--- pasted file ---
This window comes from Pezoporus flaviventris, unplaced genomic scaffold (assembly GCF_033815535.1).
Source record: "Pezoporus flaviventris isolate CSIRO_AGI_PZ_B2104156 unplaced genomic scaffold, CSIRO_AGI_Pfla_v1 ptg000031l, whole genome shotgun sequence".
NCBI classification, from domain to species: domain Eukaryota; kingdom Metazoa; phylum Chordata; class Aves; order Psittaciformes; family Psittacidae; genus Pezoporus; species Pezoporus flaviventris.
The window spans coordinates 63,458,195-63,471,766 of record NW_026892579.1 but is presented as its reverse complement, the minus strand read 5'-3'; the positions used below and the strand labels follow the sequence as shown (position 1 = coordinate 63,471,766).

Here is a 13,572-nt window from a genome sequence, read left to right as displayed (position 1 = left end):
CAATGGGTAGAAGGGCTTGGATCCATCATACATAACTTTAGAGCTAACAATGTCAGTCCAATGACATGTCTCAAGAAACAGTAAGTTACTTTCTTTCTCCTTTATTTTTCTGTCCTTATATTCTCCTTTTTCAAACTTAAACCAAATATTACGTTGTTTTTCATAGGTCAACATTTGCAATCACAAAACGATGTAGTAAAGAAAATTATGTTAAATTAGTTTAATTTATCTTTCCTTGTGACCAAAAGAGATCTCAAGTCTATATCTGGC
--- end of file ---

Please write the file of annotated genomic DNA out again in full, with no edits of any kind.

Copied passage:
This window comes from Pezoporus flaviventris, unplaced genomic scaffold (assembly GCF_033815535.1).
Source record: "Pezoporus flaviventris isolate CSIRO_AGI_PZ_B2104156 unplaced genomic scaffold, CSIRO_AGI_Pfla_v1 ptg000031l, whole genome shotgun sequence".
NCBI classification, from domain to species: domain Eukaryota; kingdom Metazoa; phylum Chordata; class Aves; order Psittaciformes; family Psittacidae; genus Pezoporus; species Pezoporus flaviventris.
The window spans coordinates 63,458,195-63,471,766 of record NW_026892579.1 but is presented as its reverse complement, the minus strand read 5'-3'; the positions used below and the strand labels follow the sequence as shown (position 1 = coordinate 63,471,766).

Here is a 13,572-nt window from a genome sequence, read left to right as displayed (position 1 = left end):
CAATGGGTAGAAGGGCTTGGATCCATCATACATAACTTTAGAGCTAACAATGTCAGTCCAATGACATGTCTCAAGAAACAGTAAGTTACTTTCTTTCTCCTTTATTTTTCTGTCCTTATATTCTCCTTTTTCAAACTTAAACCAAATATTACGTTGTTTTTCATAGGTCAACATTTGCAATCACAAAACGATGTAGTAAAGAAAATTATGTTAAATTAGTTTAATTTATCTTTCCTTGTGACCAAAAGAGATCTCAAGTCTATATCTGGC